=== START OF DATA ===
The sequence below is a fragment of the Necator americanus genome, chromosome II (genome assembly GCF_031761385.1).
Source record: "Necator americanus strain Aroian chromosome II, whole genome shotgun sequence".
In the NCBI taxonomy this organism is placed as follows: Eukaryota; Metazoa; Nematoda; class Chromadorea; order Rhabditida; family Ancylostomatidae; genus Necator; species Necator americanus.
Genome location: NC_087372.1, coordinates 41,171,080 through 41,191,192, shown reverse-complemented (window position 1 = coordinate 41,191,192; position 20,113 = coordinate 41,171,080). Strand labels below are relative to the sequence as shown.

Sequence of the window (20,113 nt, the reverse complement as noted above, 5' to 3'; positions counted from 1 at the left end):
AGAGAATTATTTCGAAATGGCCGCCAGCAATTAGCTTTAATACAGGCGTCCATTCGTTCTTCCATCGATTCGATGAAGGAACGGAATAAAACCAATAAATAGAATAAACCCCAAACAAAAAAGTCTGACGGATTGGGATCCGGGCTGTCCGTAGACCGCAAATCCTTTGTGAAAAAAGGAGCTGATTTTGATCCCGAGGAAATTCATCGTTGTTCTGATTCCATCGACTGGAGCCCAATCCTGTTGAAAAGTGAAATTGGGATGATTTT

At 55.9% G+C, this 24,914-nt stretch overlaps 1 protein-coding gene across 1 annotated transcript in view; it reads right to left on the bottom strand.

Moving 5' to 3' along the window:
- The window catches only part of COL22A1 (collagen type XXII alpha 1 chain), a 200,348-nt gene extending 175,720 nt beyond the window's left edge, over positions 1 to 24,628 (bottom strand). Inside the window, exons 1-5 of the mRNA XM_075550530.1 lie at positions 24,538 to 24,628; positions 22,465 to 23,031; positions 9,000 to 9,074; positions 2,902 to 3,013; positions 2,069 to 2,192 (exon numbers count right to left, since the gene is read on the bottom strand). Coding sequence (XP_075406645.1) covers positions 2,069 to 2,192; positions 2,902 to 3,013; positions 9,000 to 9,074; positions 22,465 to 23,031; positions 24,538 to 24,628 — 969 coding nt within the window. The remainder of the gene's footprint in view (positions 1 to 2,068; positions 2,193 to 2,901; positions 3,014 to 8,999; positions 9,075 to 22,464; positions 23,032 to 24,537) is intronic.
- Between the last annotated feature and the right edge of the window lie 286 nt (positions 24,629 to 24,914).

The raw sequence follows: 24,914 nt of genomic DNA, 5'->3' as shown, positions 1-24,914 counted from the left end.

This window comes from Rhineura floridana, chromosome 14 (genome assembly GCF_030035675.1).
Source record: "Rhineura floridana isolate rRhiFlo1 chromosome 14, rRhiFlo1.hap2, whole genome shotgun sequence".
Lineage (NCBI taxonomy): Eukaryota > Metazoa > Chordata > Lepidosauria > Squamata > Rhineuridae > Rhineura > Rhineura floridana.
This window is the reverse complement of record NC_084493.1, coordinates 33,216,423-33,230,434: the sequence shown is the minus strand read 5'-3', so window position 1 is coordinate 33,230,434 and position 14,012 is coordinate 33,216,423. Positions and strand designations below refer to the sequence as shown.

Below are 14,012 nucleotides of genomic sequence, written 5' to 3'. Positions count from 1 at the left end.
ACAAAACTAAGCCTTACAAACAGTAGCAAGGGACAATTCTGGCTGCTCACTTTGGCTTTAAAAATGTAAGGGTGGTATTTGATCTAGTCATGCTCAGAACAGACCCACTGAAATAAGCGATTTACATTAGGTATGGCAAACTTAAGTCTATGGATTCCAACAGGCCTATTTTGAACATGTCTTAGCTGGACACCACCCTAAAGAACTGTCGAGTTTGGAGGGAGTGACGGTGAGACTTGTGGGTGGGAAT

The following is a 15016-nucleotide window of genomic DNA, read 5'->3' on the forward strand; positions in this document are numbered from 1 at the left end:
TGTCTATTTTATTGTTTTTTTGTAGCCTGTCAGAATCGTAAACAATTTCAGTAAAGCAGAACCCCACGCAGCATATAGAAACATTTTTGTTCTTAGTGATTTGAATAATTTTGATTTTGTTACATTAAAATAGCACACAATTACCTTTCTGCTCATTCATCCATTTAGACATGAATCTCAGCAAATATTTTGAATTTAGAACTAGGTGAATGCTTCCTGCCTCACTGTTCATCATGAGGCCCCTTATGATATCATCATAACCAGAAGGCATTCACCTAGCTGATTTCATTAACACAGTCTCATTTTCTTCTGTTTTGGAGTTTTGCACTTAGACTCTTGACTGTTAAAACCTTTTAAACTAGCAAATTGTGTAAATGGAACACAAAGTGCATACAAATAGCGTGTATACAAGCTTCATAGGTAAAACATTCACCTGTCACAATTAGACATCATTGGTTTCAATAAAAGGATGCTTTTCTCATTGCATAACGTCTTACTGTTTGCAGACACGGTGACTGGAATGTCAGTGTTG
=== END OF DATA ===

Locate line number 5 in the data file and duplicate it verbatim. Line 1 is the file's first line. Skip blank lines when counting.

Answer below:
Sequence of the window (20,113 nt, the reverse complement as noted above, 5' to 3'; positions counted from 1 at the left end):